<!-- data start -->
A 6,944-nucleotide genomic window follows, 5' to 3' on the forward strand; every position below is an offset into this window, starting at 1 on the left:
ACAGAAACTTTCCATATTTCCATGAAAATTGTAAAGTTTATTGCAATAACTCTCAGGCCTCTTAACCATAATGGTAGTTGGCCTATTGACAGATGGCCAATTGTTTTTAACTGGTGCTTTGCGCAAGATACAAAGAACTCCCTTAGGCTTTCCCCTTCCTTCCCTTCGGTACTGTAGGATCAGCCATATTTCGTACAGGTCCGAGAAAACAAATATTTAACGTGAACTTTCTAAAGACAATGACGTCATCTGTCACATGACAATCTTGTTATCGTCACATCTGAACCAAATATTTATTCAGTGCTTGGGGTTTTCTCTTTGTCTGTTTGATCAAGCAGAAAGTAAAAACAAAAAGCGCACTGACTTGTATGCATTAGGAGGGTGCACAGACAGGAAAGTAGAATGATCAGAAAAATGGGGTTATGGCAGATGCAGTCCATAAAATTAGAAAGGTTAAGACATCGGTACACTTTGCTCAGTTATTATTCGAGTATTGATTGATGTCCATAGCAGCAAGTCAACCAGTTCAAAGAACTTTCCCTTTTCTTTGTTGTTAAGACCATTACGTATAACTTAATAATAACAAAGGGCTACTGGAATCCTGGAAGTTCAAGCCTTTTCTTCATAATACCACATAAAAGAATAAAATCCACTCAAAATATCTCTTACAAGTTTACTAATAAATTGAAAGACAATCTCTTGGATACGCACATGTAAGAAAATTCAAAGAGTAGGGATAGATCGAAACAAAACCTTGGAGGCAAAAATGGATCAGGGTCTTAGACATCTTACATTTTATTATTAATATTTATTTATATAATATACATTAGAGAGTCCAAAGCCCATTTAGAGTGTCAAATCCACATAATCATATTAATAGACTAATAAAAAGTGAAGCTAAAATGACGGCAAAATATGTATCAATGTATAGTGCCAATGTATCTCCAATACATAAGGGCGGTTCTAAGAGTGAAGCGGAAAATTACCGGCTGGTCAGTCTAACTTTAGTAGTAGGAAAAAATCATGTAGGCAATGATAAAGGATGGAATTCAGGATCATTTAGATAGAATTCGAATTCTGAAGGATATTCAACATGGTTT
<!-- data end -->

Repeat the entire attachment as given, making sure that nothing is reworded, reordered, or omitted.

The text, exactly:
A 6,944-nucleotide genomic window follows, 5' to 3' on the forward strand; every position below is an offset into this window, starting at 1 on the left:
ACAGAAACTTTCCATATTTCCATGAAAATTGTAAAGTTTATTGCAATAACTCTCAGGCCTCTTAACCATAATGGTAGTTGGCCTATTGACAGATGGCCAATTGTTTTTAACTGGTGCTTTGCGCAAGATACAAAGAACTCCCTTAGGCTTTCCCCTTCCTTCCCTTCGGTACTGTAGGATCAGCCATATTTCGTACAGGTCCGAGAAAACAAATATTTAACGTGAACTTTCTAAAGACAATGACGTCATCTGTCACATGACAATCTTGTTATCGTCACATCTGAACCAAATATTTATTCAGTGCTTGGGGTTTTCTCTTTGTCTGTTTGATCAAGCAGAAAGTAAAAACAAAAAGCGCACTGACTTGTATGCATTAGGAGGGTGCACAGACAGGAAAGTAGAATGATCAGAAAAATGGGGTTATGGCAGATGCAGTCCATAAAATTAGAAAGGTTAAGACATCGGTACACTTTGCTCAGTTATTATTCGAGTATTGATTGATGTCCATAGCAGCAAGTCAACCAGTTCAAAGAACTTTCCCTTTTCTTTGTTGTTAAGACCATTACGTATAACTTAATAATAACAAAGGGCTACTGGAATCCTGGAAGTTCAAGCCTTTTCTTCATAATACCACATAAAAGAATAAAATCCACTCAAAATATCTCTTACAAGTTTACTAATAAATTGAAAGACAATCTCTTGGATACGCACATGTAAGAAAATTCAAAGAGTAGGGATAGATCGAAACAAAACCTTGGAGGCAAAAATGGATCAGGGTCTTAGACATCTTACATTTTATTATTAATATTTATTTATATAATATACATTAGAGAGTCCAAAGCCCATTTAGAGTGTCAAATCCACATAATCATATTAATAGACTAATAAAAAGTGAAGCTAAAATGACGGCAAAATATGTATCAATGTATAGTGCCAATGTATCTCCAATACATAAGGGCGGTTCTAAGAGTGAAGCGGAAAATTACCGGCTGGTCAGTCTAACTTTAGTAGTAGGAAAAAATCATGTAGGCAATGATAAAGGATGGAATTCAGGATCATTTAGATAGAATTCGAATTCTGAAGGATATTCAACATGGTTT